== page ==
How does the Passage of Amendment 1 affect me?
The recent passage of Amendment One provides the following three benefits to the 2008 Tax Year:
1. Creates an automatic additional homestead exemption worth $25,000, applied to the homestead property’s value over $50,000.
NOTE: All existing exemptions already included on your property, i.e., seniors (if income limitations have been met), widows, veterans, etc. will remain the same with no changes.
This exemption does not apply to school tax levies which represent approximately one half of your property taxes.
2. Allows portability of accumulated Save Our Homes (SOH) savings benefits for homeowners who move from one homestead to another with the following guidelines:
- Homeowners may transfer their SOH benefit from their most recent homestead to a new homestead anywhere in Florida by the second January 1st following the sale of their former homestead. (For example: Those who sold their homes in 2007 can transfer their SOH savings benefit to a new homestead if they establish the new homestead by January 1, 2009.)
- If "upsizing" to a home of equal or greater just value, the homestead owner can transfer 100% of the SOH savings benefit to the new homestead, up to $500,000 transferred benefit.
- If "downsizing" to a home with a lower just value, the homestead owner can transfer a SOH savings benefit that protects the same percentage of values as it did the former homestead, up to a $500,000 benefit.
Click here for our Portability FAQ
Additional $25,000 Homestead Exemption
10% Cap for Non-Homestead Properties
$25,000 TPP Exemption
- What is portability?
The ability to transfer the savings benefit of the homestead property assessment limitation (defined in FS 193.155),
known as Save Our Homes (SOH) and described as the dollar value difference between market value and assessed value, or the percentage thereof from one existing homestead to another new homestead property.
- How and when do I apply for portability?
You apply for portability when you are applying for homestead exemption using Form DR-501T (Transfer of Homestead Assessment Difference). This application is in addition to the homestead exemption application.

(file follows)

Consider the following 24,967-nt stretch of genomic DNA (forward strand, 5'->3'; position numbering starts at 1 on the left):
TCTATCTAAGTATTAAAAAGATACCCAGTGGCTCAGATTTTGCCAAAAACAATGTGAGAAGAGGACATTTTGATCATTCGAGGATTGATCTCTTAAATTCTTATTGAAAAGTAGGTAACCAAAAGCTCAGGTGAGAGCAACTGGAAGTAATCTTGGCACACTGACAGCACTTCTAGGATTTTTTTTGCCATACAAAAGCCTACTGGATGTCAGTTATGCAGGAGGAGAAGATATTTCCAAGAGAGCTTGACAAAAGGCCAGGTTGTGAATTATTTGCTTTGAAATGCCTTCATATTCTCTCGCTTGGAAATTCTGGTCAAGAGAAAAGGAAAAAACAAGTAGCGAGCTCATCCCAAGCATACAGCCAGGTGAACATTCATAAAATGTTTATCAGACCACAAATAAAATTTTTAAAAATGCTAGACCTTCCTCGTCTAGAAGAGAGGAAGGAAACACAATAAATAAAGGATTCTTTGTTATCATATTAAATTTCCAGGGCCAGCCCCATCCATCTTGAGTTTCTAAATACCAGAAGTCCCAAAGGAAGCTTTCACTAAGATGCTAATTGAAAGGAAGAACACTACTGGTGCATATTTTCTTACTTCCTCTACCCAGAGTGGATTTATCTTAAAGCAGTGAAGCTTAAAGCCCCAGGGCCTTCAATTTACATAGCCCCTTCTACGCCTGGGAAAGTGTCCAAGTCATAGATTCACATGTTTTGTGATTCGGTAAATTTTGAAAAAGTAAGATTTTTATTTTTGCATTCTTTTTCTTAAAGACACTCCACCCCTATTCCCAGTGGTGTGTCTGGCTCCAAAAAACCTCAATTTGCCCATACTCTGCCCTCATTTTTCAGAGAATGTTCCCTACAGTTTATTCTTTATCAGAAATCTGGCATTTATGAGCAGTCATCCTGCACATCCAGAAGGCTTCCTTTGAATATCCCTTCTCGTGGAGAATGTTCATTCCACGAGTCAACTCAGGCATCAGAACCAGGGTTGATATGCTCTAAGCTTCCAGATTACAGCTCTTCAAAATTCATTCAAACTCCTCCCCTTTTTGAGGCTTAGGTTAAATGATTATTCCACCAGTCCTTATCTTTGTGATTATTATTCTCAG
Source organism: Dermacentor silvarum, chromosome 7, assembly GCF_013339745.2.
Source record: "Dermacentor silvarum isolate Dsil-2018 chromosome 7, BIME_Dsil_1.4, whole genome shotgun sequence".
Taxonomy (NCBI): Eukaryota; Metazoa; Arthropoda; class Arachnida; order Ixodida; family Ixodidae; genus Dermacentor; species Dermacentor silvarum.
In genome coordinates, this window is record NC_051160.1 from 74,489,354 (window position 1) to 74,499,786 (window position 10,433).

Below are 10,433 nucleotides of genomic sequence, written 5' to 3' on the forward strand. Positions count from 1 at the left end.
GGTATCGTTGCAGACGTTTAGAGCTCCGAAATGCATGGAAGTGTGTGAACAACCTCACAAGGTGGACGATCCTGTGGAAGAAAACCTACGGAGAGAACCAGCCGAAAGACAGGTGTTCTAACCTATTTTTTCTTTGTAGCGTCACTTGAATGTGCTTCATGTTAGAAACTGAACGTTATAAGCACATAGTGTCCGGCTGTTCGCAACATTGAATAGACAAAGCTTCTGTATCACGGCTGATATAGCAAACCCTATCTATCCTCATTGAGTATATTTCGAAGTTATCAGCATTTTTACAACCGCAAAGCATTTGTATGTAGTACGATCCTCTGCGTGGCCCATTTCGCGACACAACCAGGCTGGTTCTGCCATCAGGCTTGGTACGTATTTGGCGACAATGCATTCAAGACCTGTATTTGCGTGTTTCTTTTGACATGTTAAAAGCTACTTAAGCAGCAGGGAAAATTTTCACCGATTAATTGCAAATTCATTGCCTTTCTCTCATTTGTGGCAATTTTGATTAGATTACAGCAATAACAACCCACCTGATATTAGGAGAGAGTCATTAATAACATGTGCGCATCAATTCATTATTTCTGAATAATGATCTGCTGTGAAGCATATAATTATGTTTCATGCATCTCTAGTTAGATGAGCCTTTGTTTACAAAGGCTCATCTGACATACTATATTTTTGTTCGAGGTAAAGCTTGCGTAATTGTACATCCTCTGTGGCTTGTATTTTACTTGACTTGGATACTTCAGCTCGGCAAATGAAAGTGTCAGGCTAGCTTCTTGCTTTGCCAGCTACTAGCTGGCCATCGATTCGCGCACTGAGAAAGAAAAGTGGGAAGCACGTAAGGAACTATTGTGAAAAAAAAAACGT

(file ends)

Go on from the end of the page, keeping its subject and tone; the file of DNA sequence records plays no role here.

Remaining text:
If you have already applied for the homestead exemption, you can download the application from our website, or request a copy from our office, and submit the completed application to the Property Appraiser.
If porting your savings from another county: upon submission, the form will be sent to the Property Appraiser of your previous homestead for verification. Your previous Property Appraiser will issue a Certificate of Portability (DR-501R) and return the form to your new Property Appraiser for calculation of your portability benefit
- What is the formula used to determine the amount available for portability?
If you are upsizing (buying home with higher just market value than previous home) please refer to the following example:
• Previous Home Valued @ $400,000 and Assessed @ $200,000 (SOH Value) $400,000 - $200,000 = $200,000 (Portable Amount)
• New Home Valued @ $500,000 - $200,000 (Portable Amount) = $300,000 (New Assessed Value for New Home)
If you are downsizing (buying home with lower just market value than previous home) please refer to the following example:
• Existing Home Valued @ $400,000 and Assessed @ $200,000 (SOH Value); $200,000 divided by $400,000 = .50% (% eligible to port to new property)
• New Home Valued @ $300,000 X .50% (% eligible to port) = $150,000 (Assessed Value of New Homestead)
- What are the effective dates of portability, the new additional homestead exemption and $25,000 Tangible Personal Property exemption?
The 2008 tax year - beginning January 1, 2008 - will be the first year taxpayers are eligible to apply for the new changes listed above.
- If I sold my property in 2006 can I qualify for portability?
Unfortunately not, the law only allows portability for any property with a homestead in 2007 moving forward - and allows up to 2 years to use the portability beginning with tax year 2007.
- If I owned property with another owner and they still live in my previous home can I apply for portability?
The law requires the previous exemption be forfeited before you can port any portion of the assessment cap benefit. Meaning, the remaining owner may not receive the full benefit and must re-apply. The port would be a portion of the savings dependent on how many owners were on the deed.
- Do I have to purchase a new property to be eligible for the portability benefit?
No, if you already own another property (2nd home, beach house, etc.) and establish your homestead at that address with required documentation for the 2008 tax year - you can remove the homestead from the old property and apply for the portability benefit on the newly established homestead.
- Can I also apply for additional exemptions such as widows/widowers, disability or seniors exemption if I use portability?
Yes, portability refers to adjusting the assessed value of the new homestead property; you may still apply for any additional exemptions that you may be eligible.
- What is the maximum SOH savings benefit I can port to my new property?
The maximum amount you can port is $500,000.
ADDITIONAL $25,000 HOMESTEAD EXEMPTION
- Will I save as much on the additional $25,000 homestead exemption as I did on my existing $25,000 homestead exemption?